‘Strong Domestic League Vital for Indian Football’

Galbraith emphasised the need for foreign exposure, bridging the quality gap with Asian teams, more competitive domestic leagues, and ISL reforms…reports Asian Lite News

Women in Sports is conducting an Elite Women’s Trials in Bangalore. Building on the success of previous trials, which secured international club contracts for five footballers, this 15-day trial aims to offer the same opportunity to a new group of players already representing India internationally.

Indian women footballers like Bala Devi, Soumya Guguloth, Sangita Basfore, Sowmiya, R. Sandhiya, Sonali Chemate, Michel Castanha, Sibani Devi, Rivka Ramji, Karishma Shirvoikar, Kaviya P. and many more who have flourished at the national and International level are participating in the trials.

Australia’s Andrew Galbraith from the Northern Suburbs Football Association (NSFA) is the head coach overseeing the trials.

In an exclusive conversation, Galbraith on Wednesday discussed the importance of foreign exposure, how to bridge the quality gap between India and other Asian countries, the need for more competitive domestic leagues and changes required in the ISL. Excerpts:

You’re training with the best and the brightest of our country when it comes to women’s football so how has the overall experience been like?

Ans. The overall experience has been fantastic, it’s nothing but positive to say about the environment. It’s been good, the girls have put in really fantastic efforts. I asked them to up the intensity in training this week, to try and move to the next level because I wanted to be able to test their skills under pressure, not just in a relaxed environment. And they’ve done that. They’ve been really good, it’s been a fantastic trip so far.

 How does the training intensity differ from what our players are accustomed to in other successful countries like Australia?

They need to be able to train in intensity to improve and then play matches at strong competitive levels regularly. In Australia, the women’s game is very developed. We are one of the top teams in the world, the Matildas, they’ve recently just sold out their 14th home game in a row, big crowds and we had the World Cup last year, of course, but that hasn’t come overnight. So, that’s been a lot of planning over many years.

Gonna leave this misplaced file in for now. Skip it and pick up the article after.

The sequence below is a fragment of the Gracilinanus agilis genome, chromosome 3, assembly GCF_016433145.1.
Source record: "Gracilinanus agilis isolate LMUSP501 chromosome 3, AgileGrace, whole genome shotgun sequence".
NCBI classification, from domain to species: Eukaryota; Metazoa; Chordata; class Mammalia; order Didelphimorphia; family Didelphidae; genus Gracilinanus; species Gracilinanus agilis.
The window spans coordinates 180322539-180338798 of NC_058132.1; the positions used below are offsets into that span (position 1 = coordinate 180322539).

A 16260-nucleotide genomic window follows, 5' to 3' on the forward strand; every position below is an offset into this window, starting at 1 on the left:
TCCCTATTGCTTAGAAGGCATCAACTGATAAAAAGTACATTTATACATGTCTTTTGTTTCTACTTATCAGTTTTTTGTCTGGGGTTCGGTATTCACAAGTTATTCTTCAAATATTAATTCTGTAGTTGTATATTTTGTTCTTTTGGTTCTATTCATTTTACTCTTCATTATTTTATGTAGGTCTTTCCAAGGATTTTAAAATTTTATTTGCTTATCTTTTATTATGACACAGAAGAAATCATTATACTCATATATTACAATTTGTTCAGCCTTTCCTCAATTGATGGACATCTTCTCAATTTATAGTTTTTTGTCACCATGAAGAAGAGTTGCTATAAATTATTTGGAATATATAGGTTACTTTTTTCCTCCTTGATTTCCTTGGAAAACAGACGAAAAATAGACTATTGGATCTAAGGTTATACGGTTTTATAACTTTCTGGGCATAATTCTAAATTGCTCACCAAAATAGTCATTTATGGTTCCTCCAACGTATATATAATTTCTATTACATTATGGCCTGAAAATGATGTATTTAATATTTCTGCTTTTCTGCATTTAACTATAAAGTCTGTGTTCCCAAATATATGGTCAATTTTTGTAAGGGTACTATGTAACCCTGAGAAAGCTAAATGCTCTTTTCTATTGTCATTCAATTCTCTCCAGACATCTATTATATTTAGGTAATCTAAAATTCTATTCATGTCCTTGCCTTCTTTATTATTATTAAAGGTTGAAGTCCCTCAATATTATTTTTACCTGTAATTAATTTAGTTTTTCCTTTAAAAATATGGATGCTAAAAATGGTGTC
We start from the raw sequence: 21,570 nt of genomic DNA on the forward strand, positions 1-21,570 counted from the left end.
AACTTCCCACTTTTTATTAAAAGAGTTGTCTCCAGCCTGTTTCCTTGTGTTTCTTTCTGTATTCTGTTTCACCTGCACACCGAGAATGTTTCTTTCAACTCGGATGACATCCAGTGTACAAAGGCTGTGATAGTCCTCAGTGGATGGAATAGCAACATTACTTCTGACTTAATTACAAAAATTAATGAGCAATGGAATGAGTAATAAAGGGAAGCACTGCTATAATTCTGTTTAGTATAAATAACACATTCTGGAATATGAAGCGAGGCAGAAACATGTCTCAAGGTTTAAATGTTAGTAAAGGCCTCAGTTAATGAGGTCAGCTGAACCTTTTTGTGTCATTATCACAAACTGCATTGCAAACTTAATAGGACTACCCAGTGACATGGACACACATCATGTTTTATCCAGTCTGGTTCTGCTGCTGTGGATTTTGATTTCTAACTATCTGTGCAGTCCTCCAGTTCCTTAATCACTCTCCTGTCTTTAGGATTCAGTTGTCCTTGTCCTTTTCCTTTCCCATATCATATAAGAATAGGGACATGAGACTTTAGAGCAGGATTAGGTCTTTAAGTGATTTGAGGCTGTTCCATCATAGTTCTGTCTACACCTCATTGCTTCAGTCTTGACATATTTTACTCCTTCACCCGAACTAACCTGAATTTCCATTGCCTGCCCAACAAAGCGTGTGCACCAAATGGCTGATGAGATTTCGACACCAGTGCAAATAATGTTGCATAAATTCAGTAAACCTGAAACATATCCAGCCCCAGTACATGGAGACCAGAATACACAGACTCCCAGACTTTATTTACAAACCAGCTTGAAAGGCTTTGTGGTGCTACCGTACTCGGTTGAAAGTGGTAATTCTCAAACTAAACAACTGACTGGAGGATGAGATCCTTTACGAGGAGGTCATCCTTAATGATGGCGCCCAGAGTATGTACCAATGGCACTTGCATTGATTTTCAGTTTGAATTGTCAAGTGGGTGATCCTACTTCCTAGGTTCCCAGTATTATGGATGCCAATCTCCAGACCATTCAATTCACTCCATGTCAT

The secret here is to develop players in their youth when they’re young and make them familiar with the game. They’ve got a love for the game and they grow with the game as well. I would say that you know the intensity here or the level of pressure is probably not as high but in Australia, the level that we’re at now has taken many, many years to get to.

You’ve just talked about the project. Where would you say how far are we in the process and how long we have to become a competing nation?

I’ll be honest I think it’s the start of the journey for women’s football in India but what I’d love to see is how the youth are developing and how they’re being trained because that’s the key here. It’s not just about one crop of senior players it’s about continually developing players over many years so that you can create a stronger domestic League.

What we want to do with Women in sports in India and with the players here is, if possible, send players to play in those leagues to get that experience to come back and encourage other players to do the same and create that higher level regularly. When they come together for the national team, they’re better prepared and then the goal would be to have a strong domestic league so you didn’t have to go anywhere to be able to play at a high level.

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